The negatives have been done to death on here (some real,some imagined and some away with the fairies stuff) and it was disappointing, the bottom line however is we played terrible with half a team fully fit and could very easily have beaten Galway (who celebrated like they’d won Sam) we’ve seen that before in MacHale Park more than once and they went on to have short summers.

    We have a lot of key players to come back and a lot to get to match fitness,bar long term injuries they have plenty of time to do it,we have a point to prove after that performance and Horan will be seething.We are one of the best teams in the country and 3rd favourites to win Sam.Give me a wounded,backs against the wall,last chance saloon Mayo any day of the week,we’re not out of this yet.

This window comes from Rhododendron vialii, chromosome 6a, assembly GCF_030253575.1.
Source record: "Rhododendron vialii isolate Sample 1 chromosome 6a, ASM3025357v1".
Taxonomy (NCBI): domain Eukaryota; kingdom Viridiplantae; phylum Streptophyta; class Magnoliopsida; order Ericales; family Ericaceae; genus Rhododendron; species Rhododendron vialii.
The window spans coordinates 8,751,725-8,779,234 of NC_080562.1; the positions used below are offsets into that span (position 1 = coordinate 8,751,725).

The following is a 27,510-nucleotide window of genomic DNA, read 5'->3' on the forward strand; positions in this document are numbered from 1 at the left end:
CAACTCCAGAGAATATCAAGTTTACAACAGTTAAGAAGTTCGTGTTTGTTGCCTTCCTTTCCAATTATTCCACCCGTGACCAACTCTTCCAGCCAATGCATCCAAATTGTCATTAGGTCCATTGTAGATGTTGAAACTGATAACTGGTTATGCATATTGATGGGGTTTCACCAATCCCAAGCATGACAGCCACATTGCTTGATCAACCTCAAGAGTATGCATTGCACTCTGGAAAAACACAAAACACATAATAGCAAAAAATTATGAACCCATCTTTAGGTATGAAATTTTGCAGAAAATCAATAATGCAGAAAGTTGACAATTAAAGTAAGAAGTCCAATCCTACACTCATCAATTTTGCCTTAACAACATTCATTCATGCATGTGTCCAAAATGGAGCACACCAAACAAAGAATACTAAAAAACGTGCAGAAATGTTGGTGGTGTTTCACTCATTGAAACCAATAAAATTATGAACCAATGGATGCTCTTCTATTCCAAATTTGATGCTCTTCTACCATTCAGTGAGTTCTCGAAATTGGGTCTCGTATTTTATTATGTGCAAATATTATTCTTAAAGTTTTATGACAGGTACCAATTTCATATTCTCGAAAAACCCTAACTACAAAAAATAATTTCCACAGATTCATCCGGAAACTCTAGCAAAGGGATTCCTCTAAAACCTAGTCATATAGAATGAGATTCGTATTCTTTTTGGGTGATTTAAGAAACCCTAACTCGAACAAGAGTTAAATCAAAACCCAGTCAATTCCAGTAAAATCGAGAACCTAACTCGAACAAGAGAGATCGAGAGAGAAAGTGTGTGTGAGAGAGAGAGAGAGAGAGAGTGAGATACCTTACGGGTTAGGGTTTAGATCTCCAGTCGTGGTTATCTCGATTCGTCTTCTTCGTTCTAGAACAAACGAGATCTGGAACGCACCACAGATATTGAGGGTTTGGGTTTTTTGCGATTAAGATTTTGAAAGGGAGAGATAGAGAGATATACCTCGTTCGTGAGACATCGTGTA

44. I’ve been thinking (I know – that’s scary ; ))

    In our current form (‘20-‘21), we seem to be a team that like to *get a run on* other teams.
    See CF versus Galway and SF versus Dublin (both last year). This is what I take from Horan’s comment pre-Dublin match last year “when we get going we can be dangerous”.
    Dangerous certainly.
    Except – Tyrone tied us up in the AIF. If you do that by either (1) tight individual marking, (2) a dense defence, or (3) starving our forwards of ball or close-in scoring locations, we’re not able to cut through you like a sword.
    So: we like chaos or an open game.

    Anyway, I was thinking – how do we get through this blanket defence issue? I know other teams have found ways but over and back passing, prising for openings is tiresome and eventually it demands a lot of accurate shooters (that we cannot easily sustain, currently).